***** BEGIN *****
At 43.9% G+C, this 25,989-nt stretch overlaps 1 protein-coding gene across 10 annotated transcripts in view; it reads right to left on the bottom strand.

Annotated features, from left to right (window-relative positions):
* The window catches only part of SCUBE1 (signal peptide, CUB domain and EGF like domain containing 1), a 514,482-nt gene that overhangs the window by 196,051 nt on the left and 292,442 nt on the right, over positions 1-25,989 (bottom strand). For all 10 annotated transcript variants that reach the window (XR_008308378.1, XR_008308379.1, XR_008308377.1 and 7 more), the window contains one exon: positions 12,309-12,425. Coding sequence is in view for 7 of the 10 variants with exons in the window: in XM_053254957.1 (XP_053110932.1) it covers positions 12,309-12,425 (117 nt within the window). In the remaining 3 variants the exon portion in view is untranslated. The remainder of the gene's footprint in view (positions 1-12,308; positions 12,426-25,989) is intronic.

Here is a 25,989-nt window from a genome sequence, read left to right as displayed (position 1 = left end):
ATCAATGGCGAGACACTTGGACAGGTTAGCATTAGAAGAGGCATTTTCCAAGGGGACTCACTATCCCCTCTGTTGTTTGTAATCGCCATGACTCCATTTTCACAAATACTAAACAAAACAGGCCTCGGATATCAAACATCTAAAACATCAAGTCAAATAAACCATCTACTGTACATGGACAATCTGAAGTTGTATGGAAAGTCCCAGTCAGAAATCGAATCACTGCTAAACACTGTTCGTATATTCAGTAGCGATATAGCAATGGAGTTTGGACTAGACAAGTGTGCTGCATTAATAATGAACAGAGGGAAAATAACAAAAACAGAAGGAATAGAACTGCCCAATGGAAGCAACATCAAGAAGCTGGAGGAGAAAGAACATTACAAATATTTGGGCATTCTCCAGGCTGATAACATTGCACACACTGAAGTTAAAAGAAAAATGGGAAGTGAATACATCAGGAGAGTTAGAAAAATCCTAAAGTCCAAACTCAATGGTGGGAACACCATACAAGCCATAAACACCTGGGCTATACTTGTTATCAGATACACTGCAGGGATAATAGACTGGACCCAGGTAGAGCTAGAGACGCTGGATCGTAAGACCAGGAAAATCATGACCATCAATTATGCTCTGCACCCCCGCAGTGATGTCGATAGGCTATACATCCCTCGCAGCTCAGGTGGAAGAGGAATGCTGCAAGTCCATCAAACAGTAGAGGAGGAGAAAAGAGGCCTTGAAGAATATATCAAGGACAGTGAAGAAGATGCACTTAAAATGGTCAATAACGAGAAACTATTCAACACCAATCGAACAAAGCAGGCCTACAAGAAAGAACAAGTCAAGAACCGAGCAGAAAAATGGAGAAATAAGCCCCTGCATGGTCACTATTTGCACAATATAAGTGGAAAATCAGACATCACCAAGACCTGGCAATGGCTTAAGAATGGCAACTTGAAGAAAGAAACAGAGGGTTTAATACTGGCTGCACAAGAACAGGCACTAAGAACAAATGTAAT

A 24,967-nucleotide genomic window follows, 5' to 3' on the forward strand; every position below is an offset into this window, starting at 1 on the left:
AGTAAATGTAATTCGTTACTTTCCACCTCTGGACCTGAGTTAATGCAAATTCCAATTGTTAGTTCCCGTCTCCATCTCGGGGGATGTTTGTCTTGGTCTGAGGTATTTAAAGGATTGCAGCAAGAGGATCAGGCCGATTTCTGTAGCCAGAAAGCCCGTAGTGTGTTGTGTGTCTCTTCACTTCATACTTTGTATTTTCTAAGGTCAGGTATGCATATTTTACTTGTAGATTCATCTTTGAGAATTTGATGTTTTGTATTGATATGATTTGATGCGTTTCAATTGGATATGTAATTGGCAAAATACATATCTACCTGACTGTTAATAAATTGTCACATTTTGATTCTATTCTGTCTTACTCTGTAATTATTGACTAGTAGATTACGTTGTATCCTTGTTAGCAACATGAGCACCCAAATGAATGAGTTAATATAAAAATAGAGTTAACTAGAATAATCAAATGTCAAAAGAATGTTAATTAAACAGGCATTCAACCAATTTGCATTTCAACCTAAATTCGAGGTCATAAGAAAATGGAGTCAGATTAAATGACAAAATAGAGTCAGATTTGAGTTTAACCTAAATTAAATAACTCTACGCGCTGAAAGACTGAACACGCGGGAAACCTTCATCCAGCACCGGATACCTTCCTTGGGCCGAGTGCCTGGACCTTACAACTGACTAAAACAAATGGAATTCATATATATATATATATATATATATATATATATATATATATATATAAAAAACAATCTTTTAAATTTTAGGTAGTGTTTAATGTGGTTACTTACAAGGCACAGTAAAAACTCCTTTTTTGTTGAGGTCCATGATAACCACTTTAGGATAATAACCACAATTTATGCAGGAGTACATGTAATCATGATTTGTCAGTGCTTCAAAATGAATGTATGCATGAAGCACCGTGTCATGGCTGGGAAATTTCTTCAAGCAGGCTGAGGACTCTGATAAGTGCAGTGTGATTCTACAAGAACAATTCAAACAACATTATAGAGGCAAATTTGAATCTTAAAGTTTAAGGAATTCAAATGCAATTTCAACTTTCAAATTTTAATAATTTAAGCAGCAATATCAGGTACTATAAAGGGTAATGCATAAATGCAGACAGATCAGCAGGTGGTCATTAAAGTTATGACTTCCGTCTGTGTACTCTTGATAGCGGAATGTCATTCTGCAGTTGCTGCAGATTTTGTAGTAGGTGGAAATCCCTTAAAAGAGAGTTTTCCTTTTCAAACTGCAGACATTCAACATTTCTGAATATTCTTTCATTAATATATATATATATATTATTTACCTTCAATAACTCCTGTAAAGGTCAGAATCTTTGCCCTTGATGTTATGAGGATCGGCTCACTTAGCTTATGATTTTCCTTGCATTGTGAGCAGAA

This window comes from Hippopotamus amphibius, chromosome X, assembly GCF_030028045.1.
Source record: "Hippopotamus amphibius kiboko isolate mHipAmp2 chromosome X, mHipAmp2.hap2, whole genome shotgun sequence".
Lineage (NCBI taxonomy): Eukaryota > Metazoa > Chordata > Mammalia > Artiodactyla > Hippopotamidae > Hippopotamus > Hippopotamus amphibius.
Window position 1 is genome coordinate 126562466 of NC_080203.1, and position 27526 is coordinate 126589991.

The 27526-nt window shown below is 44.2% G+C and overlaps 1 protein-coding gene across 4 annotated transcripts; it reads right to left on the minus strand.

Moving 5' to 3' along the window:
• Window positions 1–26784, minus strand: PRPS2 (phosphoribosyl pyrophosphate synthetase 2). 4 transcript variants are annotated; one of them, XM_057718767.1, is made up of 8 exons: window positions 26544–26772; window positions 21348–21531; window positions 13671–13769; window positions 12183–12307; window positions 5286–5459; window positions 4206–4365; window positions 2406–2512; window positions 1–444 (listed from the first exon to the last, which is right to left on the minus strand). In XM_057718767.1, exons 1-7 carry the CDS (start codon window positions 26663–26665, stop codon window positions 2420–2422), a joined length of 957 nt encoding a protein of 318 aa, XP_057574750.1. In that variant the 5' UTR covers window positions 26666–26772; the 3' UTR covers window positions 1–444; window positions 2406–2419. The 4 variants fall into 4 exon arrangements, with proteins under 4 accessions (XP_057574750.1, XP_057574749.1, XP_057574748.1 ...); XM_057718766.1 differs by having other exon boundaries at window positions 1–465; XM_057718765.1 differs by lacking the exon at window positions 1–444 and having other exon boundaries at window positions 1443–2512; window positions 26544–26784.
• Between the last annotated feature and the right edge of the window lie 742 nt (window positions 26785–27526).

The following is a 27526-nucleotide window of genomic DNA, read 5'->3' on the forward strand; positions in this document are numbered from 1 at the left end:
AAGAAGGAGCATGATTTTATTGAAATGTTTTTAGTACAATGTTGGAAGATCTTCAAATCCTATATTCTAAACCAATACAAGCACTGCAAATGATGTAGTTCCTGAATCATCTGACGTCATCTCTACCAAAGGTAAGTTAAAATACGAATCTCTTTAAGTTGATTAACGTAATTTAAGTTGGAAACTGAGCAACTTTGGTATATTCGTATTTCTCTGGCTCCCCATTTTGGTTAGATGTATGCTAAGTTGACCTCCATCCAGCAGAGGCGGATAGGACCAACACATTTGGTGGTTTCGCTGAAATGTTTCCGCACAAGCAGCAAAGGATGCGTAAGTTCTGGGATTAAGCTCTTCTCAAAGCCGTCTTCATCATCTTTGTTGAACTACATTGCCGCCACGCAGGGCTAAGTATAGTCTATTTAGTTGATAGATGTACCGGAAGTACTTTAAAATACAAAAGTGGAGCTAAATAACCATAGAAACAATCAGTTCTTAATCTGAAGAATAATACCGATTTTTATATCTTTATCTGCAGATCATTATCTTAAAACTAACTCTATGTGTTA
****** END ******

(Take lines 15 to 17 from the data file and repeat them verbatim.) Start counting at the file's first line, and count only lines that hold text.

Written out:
• Between the last annotated feature and the right edge of the window lie 742 nt (window positions 26785–27526).

The following is a 27526-nucleotide window of genomic DNA, read 5'->3' on the forward strand; positions in this document are numbered from 1 at the left end:
AAGAAGGAGCATGATTTTATTGAAATGTTTTTAGTACAATGTTGGAAGATCTTCAAATCCTATATTCTAAACCAATACAAGCACTGCAAATGATGTAGTTCCTGAATCATCTGACGTCATCTCTACCAAAGGTAAGTTAAAATACGAATCTCTTTAAGTTGATTAACGTAATTTAAGTTGGAAACTGAGCAACTTTGGTATATTCGTATTTCTCTGGCTCCCCATTTTGGTTAGATGTATGCTAAGTTGACCTCCATCCAGCAGAGGCGGATAGGACCAACACATTTGGTGGTTTCGCTGAAATGTTTCCGCACAAGCAGCAAAGGATGCGTAAGTTCTGGGATTAAGCTCTTCTCAAAGCCGTCTTCATCATCTTTGTTGAACTACATTGCCGCCACGCAGGGCTAAGTATAGTCTATTTAGTTGATAGATGTACCGGAAGTACTTTAAAATACAAAAGTGGAGCTAAATAACCATAGAAACAATCAGTTCTTAATCTGAAGAATAATACCGATTTTTATATCTTTATCTGCAGATCATTATCTTAAAACTAACTCTATGTGTTA